Monday, November 2, 2015

GIVEN THE LIBERALIZATION GOING ON IN THE CHURCH, I AM ONCE AGAIN LIBERALIZING THOSE WHO POST COMMENTS ON MY BLOG

I have return the blog to its libertine form of posting comments. Just be nice please. Don't denigrate people, don't use rude, crude and undignified language and don't be heretical or you won't be posted!


28 comments:

Gene said...

I see the Pope is to publish the first book of his Papacy...but don't you think Marx's version of Das Kapital covered all the Leftist bases?

Gene said...

I see also that the USCCB and the ELCA Lutherans have published a paper on unity and a move for complete communion. This with the ELCA, an apostate, homo-loving, women ordaining, non-believing gang of the worst libs you can imagine who are already in full communion with the Episcopalians. Love that ecumenicism!

Francis Pope said...

Bloggers Come Home.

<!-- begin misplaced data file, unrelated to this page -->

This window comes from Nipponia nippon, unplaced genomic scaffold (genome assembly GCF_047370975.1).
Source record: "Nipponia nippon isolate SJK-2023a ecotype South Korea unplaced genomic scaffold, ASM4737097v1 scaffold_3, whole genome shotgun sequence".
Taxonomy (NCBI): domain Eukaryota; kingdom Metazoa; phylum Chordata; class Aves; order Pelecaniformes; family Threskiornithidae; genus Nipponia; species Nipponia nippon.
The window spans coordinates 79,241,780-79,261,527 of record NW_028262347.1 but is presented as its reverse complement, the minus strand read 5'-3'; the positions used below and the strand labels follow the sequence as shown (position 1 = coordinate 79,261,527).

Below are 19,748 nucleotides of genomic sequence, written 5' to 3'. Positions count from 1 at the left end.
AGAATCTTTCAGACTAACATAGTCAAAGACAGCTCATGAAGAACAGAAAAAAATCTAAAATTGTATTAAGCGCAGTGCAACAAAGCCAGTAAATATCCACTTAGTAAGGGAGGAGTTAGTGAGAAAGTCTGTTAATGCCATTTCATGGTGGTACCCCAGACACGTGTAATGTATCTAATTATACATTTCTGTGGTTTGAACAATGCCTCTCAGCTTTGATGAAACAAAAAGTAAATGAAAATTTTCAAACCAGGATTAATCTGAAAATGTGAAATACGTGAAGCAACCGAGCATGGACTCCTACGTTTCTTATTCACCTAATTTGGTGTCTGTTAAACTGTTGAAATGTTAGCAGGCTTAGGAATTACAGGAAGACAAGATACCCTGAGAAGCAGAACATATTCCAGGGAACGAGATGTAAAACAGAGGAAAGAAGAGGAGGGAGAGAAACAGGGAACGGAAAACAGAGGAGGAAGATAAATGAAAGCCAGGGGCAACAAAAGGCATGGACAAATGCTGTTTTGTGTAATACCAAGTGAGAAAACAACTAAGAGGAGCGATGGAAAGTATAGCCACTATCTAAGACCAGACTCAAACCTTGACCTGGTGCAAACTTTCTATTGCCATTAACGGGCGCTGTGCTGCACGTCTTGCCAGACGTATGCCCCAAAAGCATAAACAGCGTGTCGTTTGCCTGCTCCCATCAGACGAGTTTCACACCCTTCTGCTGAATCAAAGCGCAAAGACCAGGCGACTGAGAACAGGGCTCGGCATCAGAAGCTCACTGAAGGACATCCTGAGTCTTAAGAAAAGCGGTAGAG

Anonymous said...

Thank you Father, we appreciate it, even though I don't agree with this pontificate I will be "respectful" but also voice my concerns about Francis, once again Father many thanks!!

Anonymous said...

On a side note, besides the mess the Holy Roman Church is in, the German government just abolished St. Martin's Day in ALL German schools why you ask??? Well guess who they don't want to offend? you guessed it, the over one million MUSLIM'S that have just invaded Germany. Also a Protestant church in Oberhausen just removed the cross, altar and pulpit so the 50 Muslim invaders invited to stay there will not be offended, Father are Christian Europeans and their are not many left on some sort of self-destruct mode?? Please opine Father, because Our Lord and Our Lady have to be crying watching all of this unfold in Germany and Europe!!

Anonymous said...